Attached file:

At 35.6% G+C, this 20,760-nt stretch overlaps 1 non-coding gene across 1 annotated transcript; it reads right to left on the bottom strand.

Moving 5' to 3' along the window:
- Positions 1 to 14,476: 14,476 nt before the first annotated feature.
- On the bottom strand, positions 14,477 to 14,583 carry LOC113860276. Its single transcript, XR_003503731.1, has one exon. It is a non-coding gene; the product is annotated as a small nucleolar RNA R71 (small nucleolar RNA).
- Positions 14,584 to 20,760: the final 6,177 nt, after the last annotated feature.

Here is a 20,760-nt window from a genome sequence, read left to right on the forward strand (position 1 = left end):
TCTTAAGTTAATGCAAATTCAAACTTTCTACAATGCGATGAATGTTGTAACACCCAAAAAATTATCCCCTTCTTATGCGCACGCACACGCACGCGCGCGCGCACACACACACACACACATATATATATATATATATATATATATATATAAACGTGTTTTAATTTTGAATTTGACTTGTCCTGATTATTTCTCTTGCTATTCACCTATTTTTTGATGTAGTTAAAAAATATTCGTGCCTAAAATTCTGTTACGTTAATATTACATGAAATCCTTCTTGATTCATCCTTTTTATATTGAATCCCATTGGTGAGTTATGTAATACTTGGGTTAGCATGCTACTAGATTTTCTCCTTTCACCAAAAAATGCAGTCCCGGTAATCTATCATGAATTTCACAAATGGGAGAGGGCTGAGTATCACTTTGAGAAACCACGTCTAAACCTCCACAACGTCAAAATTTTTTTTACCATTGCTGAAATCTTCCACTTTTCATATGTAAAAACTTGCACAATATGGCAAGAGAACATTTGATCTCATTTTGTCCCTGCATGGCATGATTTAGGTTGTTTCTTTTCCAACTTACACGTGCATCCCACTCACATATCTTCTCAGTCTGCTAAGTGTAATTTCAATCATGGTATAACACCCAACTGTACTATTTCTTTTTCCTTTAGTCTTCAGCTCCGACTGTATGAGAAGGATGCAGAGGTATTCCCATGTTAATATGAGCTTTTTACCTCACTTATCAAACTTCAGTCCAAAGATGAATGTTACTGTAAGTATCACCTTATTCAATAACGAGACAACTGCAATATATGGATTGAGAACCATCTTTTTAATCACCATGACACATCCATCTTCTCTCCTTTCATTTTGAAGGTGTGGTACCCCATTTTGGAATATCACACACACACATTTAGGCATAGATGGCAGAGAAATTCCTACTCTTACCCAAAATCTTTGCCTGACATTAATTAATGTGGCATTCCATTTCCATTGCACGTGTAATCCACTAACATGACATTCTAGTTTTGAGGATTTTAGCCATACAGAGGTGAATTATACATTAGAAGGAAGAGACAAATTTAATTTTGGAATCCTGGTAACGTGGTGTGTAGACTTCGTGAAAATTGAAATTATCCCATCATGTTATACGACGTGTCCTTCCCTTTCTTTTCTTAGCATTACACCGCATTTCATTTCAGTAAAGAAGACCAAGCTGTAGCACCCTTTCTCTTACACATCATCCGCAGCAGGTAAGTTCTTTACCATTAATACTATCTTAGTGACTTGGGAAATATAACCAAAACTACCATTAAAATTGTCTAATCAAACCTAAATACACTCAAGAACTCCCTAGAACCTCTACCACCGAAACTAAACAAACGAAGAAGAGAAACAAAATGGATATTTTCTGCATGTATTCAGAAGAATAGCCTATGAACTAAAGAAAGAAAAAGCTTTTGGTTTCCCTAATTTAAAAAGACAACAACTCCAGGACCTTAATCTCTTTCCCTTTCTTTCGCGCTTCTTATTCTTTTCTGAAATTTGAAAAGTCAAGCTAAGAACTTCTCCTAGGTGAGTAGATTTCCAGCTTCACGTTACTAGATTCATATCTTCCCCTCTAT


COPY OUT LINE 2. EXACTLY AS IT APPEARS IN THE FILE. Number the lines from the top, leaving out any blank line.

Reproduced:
Moving 5' to 3' along the window: